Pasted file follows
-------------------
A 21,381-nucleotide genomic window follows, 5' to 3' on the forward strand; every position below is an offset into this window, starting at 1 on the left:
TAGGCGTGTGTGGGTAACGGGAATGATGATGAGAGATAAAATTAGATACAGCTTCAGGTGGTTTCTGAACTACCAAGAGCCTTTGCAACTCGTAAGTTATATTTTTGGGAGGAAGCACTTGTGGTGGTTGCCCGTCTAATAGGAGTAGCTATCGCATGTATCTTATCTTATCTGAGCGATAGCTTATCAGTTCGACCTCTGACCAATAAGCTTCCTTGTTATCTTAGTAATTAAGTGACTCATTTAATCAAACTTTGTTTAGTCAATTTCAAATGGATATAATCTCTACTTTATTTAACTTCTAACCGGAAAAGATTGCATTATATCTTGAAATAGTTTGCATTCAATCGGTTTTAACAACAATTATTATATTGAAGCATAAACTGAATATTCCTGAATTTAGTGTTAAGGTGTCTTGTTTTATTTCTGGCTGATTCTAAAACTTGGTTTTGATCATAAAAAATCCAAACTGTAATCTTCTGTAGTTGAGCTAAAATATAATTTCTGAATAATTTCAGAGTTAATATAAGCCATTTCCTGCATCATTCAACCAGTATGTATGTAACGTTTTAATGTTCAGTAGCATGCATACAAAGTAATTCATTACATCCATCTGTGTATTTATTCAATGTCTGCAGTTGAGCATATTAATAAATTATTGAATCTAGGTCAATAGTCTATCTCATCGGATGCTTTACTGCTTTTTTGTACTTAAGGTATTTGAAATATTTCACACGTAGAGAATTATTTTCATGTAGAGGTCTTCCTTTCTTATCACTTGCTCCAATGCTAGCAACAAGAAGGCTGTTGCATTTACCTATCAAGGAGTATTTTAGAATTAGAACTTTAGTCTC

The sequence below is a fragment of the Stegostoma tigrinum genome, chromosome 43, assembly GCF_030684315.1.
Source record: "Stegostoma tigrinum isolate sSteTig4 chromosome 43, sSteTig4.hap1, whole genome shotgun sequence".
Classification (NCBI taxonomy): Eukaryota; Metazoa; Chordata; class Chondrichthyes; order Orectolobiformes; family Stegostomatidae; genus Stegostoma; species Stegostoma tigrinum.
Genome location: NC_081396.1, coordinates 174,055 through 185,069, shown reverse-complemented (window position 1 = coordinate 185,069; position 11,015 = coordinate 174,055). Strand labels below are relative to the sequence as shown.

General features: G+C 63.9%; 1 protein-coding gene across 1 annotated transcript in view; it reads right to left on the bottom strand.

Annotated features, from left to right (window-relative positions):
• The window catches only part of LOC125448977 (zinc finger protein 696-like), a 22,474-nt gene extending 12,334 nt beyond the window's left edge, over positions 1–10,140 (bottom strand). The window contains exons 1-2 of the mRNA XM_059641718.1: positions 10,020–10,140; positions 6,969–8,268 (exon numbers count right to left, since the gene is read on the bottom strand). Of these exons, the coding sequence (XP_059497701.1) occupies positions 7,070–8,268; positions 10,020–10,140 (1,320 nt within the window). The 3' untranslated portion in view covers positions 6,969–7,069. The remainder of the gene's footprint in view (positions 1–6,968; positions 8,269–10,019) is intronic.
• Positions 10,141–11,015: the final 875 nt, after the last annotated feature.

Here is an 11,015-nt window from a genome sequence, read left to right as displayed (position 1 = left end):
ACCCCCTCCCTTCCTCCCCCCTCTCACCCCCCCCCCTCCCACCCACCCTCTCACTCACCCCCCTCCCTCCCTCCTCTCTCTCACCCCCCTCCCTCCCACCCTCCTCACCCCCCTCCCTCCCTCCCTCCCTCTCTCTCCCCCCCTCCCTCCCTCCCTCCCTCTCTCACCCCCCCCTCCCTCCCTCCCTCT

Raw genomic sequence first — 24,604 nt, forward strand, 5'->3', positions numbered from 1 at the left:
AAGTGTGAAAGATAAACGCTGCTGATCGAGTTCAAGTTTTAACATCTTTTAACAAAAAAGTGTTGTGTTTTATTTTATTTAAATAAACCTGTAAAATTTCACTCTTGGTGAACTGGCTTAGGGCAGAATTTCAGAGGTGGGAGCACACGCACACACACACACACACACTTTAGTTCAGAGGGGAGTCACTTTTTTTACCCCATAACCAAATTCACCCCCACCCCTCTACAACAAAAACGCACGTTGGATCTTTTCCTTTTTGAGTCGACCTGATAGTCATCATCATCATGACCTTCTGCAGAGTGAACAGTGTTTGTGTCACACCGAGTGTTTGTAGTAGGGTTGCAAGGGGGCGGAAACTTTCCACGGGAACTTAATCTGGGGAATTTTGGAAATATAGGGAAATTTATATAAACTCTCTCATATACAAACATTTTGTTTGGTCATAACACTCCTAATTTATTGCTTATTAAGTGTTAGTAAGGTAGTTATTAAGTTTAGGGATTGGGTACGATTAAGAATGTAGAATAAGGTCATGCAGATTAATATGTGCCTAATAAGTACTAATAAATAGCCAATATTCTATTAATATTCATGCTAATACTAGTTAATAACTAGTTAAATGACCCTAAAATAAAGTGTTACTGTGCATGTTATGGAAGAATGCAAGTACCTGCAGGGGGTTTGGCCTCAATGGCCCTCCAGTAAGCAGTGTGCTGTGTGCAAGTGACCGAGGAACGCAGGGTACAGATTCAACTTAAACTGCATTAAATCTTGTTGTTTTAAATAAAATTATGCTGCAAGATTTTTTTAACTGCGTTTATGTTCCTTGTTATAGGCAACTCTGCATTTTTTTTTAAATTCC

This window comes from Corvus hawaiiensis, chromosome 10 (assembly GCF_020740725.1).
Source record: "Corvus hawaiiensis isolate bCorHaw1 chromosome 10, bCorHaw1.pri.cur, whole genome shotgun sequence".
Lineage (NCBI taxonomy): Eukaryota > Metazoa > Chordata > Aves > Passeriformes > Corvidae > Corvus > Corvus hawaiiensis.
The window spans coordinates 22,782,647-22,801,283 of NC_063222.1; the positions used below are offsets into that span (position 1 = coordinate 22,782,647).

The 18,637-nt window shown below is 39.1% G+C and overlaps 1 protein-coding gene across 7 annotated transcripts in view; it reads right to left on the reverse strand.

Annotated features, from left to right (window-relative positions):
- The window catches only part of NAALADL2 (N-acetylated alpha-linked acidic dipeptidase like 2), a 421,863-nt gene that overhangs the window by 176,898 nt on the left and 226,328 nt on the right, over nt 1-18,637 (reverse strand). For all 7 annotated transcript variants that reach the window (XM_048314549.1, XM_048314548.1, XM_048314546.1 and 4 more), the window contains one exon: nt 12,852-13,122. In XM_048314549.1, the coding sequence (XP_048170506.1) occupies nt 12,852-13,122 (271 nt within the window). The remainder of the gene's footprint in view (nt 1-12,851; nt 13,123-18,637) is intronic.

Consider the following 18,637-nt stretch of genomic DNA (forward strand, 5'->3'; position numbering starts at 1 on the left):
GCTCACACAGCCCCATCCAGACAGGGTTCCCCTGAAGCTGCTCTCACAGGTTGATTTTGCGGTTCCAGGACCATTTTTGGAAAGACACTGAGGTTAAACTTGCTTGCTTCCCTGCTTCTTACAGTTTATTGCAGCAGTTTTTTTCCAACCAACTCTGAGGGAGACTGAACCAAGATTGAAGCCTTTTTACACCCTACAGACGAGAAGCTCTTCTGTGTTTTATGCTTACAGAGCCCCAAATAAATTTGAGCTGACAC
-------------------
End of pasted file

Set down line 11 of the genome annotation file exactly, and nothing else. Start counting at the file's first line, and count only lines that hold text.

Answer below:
Here is an 11,015-nt window from a genome sequence, read left to right as displayed (position 1 = left end):